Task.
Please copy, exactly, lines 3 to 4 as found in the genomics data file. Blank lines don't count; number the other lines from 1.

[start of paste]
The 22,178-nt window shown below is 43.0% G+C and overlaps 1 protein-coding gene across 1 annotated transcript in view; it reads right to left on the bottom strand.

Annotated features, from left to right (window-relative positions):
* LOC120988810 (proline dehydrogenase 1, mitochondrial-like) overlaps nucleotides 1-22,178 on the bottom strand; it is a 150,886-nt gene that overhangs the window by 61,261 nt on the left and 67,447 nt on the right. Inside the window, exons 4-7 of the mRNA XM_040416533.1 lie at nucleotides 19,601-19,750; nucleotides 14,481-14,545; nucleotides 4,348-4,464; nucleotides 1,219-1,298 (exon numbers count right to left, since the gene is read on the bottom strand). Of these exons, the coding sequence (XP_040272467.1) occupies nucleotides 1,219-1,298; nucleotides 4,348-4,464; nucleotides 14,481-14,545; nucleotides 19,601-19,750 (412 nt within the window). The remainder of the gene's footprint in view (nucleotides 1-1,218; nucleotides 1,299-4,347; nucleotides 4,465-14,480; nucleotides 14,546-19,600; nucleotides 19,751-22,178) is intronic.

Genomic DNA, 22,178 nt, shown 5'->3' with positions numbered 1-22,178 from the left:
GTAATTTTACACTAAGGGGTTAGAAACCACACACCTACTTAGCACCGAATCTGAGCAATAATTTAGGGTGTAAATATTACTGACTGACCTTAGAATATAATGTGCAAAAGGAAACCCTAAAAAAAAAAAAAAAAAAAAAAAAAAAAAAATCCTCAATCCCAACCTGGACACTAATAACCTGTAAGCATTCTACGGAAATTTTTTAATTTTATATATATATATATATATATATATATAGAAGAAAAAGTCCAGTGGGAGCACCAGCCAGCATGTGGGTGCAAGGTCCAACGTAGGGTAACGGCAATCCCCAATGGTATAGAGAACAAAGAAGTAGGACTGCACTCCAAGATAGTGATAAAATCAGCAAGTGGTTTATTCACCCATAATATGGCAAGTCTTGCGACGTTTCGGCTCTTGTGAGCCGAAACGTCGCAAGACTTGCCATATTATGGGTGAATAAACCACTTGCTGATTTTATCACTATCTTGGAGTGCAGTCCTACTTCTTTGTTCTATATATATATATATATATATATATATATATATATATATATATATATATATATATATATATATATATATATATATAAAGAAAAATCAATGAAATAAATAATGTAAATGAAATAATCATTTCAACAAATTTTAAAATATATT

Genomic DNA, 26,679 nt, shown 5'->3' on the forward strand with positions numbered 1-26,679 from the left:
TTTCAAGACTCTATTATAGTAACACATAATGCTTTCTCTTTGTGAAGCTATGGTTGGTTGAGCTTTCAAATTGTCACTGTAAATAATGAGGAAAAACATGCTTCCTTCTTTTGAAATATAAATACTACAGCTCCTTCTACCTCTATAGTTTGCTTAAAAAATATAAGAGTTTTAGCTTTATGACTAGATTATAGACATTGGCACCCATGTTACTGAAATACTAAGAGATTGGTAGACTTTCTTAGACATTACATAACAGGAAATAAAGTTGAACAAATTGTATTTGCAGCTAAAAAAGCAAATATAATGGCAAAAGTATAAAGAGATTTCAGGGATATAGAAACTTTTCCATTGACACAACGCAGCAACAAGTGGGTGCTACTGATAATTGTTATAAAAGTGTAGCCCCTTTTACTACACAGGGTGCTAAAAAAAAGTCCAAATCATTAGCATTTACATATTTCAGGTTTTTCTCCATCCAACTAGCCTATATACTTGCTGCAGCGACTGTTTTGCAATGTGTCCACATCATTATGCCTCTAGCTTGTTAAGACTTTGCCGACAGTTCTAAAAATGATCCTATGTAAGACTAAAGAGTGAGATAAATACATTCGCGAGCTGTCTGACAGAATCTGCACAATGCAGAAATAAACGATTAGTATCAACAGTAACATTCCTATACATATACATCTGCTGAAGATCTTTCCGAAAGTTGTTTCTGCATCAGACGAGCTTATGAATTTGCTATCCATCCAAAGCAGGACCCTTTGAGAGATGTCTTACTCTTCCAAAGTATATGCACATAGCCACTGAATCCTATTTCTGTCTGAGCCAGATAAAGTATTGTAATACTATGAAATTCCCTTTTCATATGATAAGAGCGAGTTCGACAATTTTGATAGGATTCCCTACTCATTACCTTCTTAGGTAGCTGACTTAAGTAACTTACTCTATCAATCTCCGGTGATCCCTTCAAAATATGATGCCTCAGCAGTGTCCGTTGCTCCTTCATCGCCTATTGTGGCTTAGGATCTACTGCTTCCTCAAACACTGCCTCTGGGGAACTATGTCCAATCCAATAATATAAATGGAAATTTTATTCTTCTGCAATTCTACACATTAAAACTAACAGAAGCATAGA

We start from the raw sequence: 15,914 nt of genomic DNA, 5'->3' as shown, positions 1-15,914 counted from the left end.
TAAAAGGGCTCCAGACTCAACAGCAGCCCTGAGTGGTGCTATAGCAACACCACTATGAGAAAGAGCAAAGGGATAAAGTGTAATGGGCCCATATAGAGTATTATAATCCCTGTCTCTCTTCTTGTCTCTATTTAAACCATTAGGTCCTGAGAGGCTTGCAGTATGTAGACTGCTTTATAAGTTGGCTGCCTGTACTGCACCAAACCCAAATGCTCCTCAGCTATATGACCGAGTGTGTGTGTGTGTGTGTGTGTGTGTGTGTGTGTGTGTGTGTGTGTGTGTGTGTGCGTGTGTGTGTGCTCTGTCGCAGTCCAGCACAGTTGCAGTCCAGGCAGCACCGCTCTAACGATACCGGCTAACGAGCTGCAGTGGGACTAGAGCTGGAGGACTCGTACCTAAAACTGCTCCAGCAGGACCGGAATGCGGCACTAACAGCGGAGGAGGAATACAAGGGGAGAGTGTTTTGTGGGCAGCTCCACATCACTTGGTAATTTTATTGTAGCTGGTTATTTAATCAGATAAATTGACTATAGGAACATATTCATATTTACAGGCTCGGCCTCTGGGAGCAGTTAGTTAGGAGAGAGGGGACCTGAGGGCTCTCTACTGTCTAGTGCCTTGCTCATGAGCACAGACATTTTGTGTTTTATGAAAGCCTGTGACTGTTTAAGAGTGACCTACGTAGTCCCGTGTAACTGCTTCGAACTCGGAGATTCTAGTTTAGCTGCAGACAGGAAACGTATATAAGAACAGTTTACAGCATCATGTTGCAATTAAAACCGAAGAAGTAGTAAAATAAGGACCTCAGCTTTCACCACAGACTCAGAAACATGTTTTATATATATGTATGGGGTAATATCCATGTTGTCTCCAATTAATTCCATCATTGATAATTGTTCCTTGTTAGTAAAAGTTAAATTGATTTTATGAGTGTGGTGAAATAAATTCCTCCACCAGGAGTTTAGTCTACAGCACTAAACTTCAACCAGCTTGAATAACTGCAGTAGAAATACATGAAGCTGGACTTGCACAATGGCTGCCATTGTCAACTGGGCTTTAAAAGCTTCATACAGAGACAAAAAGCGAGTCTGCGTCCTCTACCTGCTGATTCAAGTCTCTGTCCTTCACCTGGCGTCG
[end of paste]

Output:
* LOC120988810 (proline dehydrogenase 1, mitochondrial-like) overlaps nucleotides 1-22,178 on the bottom strand; it is a 150,886-nt gene that overhangs the window by 61,261 nt on the left and 67,447 nt on the right. Inside the window, exons 4-7 of the mRNA XM_040416533.1 lie at nucleotides 19,601-19,750; nucleotides 14,481-14,545; nucleotides 4,348-4,464; nucleotides 1,219-1,298 (exon numbers count right to left, since the gene is read on the bottom strand). Of these exons, the coding sequence (XP_040272467.1) occupies nucleotides 1,219-1,298; nucleotides 4,348-4,464; nucleotides 14,481-14,545; nucleotides 19,601-19,750 (412 nt within the window). The remainder of the gene's footprint in view (nucleotides 1-1,218; nucleotides 1,299-4,347; nucleotides 4,465-14,480; nucleotides 14,546-19,600; nucleotides 19,751-22,178) is intronic.

Genomic DNA, 22,178 nt, shown 5'->3' with positions numbered 1-22,178 from the left: